07:59AM | 03/18/02
Member Since: 03/17/02
4 lifetime posts
Sorry to hear about the poor performance of the River Rock technique; I've heard similar horror stories about Ralph Lauren Suede.

On the positive side... I just finished a room in Ralph Lauren Denim finish, which went off without a hitch. The technique was easy, even for a beginner like me. (I used Flag Blue over Hacienda Blue, which gives a very nice navy denim look.)


09:46AM | 10/11/02
Member Since: 10/10/02
1 lifetime posts
Just finished using River Rock and it looks great. Didn't follow RL's directions since after reading some posts thought the public knows best. Best pieces of advice, use a very, very light touch and just divide your wall into equal columns of about 30" wide and divide that length in half. Load the roller with paint, don't be skimpy. Try not to overlap too much. If lines still appear after all dry, go over ever so lightly but with well loaded small roller. It seems to me that as I added the texture (well loaded roller) it took away the streaks. Good luck -- keep it light and it does look nice.


11:40AM | 05/16/13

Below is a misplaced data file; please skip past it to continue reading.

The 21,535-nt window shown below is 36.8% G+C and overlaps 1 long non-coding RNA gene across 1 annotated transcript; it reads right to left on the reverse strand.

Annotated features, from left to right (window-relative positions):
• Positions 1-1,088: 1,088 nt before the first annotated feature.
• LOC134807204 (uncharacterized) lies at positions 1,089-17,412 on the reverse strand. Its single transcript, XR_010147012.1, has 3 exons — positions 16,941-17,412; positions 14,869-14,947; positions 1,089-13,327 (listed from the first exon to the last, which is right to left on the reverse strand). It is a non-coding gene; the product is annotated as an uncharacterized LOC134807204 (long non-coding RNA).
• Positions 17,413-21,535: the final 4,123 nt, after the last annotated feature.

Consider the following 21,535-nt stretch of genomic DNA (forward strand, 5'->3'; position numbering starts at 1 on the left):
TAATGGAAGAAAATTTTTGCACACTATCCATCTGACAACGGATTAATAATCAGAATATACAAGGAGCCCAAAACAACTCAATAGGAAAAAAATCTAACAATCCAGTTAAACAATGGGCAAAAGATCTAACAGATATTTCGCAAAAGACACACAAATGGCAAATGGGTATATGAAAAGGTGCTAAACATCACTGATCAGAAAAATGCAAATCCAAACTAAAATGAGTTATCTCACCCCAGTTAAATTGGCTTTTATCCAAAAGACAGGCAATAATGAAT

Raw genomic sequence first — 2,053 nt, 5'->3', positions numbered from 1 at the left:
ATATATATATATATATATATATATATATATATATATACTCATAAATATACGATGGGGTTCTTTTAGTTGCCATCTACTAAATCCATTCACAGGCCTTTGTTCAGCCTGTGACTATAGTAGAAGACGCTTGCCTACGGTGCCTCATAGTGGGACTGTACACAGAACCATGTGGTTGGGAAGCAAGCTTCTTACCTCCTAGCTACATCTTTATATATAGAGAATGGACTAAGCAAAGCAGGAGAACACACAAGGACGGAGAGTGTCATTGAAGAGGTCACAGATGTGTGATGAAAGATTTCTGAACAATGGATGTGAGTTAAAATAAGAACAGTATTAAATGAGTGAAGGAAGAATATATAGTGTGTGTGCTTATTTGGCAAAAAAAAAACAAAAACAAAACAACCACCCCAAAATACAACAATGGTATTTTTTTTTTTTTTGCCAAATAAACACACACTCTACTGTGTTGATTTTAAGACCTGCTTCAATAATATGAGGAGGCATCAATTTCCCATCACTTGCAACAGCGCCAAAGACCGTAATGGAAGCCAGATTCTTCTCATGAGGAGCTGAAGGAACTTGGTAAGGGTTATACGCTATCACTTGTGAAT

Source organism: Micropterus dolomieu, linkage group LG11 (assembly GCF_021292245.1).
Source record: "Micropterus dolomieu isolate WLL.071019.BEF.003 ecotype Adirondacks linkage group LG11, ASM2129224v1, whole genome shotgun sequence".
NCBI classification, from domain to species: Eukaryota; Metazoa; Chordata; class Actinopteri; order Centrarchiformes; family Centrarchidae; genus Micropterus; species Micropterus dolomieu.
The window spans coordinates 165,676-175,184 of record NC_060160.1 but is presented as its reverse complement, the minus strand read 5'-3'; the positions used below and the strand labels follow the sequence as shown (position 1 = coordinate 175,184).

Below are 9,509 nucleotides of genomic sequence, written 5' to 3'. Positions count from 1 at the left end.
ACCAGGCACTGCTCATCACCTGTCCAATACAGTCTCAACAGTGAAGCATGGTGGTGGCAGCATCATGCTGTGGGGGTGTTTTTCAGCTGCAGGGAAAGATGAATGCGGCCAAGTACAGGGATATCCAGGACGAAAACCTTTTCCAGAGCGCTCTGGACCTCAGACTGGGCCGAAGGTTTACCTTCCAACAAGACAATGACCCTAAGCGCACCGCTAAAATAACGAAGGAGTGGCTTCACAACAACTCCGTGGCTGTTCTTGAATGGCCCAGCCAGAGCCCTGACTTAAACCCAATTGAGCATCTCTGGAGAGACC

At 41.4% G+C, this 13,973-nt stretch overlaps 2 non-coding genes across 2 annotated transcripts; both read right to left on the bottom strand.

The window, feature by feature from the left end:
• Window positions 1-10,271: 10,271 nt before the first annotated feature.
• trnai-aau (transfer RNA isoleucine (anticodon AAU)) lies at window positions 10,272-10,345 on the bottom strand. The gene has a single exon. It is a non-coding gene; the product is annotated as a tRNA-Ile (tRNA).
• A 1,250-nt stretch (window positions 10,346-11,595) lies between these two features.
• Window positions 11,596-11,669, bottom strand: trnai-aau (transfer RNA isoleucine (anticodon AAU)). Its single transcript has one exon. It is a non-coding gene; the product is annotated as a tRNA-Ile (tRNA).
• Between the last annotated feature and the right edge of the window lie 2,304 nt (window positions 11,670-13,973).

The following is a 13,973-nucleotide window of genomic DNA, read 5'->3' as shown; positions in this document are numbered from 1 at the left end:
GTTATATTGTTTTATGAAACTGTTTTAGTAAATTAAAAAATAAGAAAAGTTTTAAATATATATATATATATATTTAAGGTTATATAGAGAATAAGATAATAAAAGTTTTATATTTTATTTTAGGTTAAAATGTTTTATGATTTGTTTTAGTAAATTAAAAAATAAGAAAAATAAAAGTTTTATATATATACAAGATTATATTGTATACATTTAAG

01:05PM | 06/01/13
I love River Rock Paint. The first time I used it, it was a disaster. My husband finally helped me as I was on the verge of a nervous breakdown, and here is what we have found:

Do not follow the instructions. You don't need their rollers. You do need 2 people. Use a roller that is rated for rough surfaces or semi-smooth. Don't be a neat painter like me. Apply it thick, in a random V. First person just paints like normal paint. Second person works behind first using dry roller rolling floor to ceiling also in random V, just smoothing out those roller marks as the texture in the paint runs and gobs up, you just need to keep smoothing that out until it's dry enough to hold itself up, which happens very quickly. This is probably the only paint a humid day helps, because it keeps it workable longer. Do not cut in with a brush, just use a small roller and work in with the big, don't cut in and go back and start with the big roller. Cut in a small area with small roller, then fill in with big roller, and second person with dry roller smooths it out.

I hope this helps. It is gorgeous paint when it works.